In front of a crowd of roughly 30 supporters at the Airlane Hotel in Thunder Bay Sunday, Andrea Horwath attacked the governing Liberals and Premier Kathleen Wynne for their handling of the gas plant scandal, the Ring of Fire development and recent byelections, among other issues.

The NDP leader also took a jab at Wynne's recent trip to the region, in which the premier visited the new law school at Lakehead University and read to elementary students on the first day of school. 

"Northerners need less photo ops from the Liberals, and more results on the issues that face your communities," she said.

Horwath crowd

Roughly 30 people attended the speech at Thunder Bay's Airlane Hotel. (Adam Burns/CBC)

Horwath took time to tout her party's accomplishments, including the proposed formation of a Financial Accountability Office — an NDP idea Horwath pushed to have included in the spring budget.

"[Prime Minister] Stephen Harper established a similar office, called the Parliamentary Budget Office," Horwath said, "and it was so effective, that he's been trying to get rid of that darn office ever since he opened it."

Following her address, Horwath told reporters her party will push the government to live up to the promises it made in the budget, including a pledge to improve homecare for patients with long-term care needs.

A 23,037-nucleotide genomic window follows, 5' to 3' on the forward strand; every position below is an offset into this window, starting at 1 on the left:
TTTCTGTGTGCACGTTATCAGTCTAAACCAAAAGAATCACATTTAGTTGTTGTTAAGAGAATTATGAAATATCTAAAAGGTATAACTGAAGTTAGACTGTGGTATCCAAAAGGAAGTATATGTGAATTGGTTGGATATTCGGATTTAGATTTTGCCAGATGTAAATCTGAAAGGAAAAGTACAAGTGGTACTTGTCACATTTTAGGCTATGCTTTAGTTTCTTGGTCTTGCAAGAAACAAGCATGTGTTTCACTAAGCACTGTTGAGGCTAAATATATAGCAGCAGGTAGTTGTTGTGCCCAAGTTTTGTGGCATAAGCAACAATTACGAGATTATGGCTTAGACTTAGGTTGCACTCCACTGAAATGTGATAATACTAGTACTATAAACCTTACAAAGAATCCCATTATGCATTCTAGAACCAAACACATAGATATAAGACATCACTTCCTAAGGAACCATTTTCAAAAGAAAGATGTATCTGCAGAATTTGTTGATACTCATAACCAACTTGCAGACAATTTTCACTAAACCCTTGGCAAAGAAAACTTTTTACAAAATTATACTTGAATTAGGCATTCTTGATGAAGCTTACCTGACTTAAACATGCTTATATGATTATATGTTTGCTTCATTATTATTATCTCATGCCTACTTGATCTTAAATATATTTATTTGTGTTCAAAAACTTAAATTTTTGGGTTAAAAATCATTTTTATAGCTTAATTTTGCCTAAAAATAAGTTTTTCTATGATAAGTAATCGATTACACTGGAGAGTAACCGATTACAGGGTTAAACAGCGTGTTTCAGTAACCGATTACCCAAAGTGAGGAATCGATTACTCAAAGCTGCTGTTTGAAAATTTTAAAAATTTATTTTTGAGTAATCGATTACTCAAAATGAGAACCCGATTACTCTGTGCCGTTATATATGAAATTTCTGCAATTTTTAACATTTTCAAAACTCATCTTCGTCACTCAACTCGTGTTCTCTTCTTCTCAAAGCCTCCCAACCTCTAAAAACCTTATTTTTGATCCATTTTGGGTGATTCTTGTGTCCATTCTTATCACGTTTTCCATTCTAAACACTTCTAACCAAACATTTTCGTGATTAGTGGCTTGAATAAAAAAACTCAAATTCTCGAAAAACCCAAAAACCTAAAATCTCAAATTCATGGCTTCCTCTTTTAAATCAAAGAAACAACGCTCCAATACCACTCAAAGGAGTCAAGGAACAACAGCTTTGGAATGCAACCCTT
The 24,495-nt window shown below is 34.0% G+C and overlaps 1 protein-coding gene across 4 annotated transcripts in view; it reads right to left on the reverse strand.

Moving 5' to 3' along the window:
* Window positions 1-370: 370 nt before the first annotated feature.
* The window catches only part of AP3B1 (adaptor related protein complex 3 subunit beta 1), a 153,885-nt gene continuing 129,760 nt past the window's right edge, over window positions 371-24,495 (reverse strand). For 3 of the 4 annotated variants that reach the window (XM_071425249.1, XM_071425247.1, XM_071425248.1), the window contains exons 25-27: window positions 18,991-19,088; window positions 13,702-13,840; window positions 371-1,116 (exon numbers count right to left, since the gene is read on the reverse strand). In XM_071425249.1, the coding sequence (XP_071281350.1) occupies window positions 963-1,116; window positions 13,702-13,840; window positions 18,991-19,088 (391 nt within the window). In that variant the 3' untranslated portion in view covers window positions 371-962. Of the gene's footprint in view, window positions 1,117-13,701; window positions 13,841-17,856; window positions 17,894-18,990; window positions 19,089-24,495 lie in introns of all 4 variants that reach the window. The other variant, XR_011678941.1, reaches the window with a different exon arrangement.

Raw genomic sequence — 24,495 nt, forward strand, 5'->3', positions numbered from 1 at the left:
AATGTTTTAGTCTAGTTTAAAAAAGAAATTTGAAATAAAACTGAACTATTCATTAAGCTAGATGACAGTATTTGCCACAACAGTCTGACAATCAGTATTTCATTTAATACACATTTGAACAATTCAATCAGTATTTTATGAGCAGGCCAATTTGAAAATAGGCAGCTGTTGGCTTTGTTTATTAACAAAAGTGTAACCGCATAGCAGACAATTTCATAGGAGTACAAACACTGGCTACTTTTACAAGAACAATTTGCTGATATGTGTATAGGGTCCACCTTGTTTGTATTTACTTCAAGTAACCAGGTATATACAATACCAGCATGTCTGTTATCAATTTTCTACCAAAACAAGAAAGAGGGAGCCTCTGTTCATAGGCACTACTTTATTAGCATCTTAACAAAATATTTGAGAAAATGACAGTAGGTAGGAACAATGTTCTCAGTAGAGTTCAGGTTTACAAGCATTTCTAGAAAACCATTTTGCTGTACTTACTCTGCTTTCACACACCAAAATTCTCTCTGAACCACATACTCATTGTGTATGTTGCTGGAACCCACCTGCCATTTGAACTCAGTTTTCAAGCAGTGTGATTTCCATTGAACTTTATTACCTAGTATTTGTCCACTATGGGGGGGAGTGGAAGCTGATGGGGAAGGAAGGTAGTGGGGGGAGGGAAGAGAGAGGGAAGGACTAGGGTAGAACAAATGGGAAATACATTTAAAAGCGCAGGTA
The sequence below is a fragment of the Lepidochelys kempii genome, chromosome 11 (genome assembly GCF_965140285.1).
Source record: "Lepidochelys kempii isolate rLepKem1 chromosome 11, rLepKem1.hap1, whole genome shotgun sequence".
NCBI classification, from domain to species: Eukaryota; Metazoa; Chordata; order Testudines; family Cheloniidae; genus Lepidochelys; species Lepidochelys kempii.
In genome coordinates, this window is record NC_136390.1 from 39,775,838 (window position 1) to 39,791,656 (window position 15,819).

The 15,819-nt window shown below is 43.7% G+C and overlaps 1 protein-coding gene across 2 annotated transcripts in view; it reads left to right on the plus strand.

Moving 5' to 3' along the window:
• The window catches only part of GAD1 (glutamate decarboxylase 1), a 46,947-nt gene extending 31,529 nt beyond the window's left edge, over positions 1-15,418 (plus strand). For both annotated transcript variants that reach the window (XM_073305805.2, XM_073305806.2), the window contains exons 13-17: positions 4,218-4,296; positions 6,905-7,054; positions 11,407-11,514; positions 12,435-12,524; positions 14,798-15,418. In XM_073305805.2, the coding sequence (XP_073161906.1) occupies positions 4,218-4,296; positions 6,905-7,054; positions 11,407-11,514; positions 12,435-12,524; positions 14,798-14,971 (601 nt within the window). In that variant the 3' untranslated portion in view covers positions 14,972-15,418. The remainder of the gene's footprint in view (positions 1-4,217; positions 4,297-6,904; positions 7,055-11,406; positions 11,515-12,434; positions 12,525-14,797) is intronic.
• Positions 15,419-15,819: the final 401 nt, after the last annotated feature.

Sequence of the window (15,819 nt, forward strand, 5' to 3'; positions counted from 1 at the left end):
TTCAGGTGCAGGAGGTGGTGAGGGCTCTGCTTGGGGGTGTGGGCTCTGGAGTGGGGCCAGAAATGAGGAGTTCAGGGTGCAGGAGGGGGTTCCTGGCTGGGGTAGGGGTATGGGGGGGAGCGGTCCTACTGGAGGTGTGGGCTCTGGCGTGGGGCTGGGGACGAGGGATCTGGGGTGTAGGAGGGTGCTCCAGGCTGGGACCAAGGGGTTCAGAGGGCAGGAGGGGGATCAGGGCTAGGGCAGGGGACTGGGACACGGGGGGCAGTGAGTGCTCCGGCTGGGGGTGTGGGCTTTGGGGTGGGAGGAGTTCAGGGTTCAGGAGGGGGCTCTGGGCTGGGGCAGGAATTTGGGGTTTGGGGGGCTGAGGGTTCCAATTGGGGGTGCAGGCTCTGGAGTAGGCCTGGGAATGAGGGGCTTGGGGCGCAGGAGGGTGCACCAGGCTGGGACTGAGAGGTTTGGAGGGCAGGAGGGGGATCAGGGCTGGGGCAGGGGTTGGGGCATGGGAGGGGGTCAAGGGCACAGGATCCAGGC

'It's a travesty'

She said the government's lack of attention to the issue has resulted in situations like the one at Thunder Bay Regional Health Sciences Centre, where seven family lounges have been converted into spaces for patient beds.

"It's a travesty, and it's something that's playing out in hospitals across the province," she said. Horwath added she hopes the government will "focus on clearing the waiting list [for homecare], because in so doing, you're actually dealing with the nub of the problem in communities that don't have the kind of access to homecare that they should have."

With the premier's visit earlier this month, and Progressive Conservative leader Tim Hudak in town Monday, the leaders of all three major parties will have visited Thunder Bay within two weeks.

When asked if this means Ontarians should prepare for an election, Horwath said she hopes the government will survive long enough to implement policies she said the NDP has "forced" into the budget.

"Having said that, it is a minority parliament," she added. 

"So we don't know when the next election's going to be. It could be sooner, it could be later."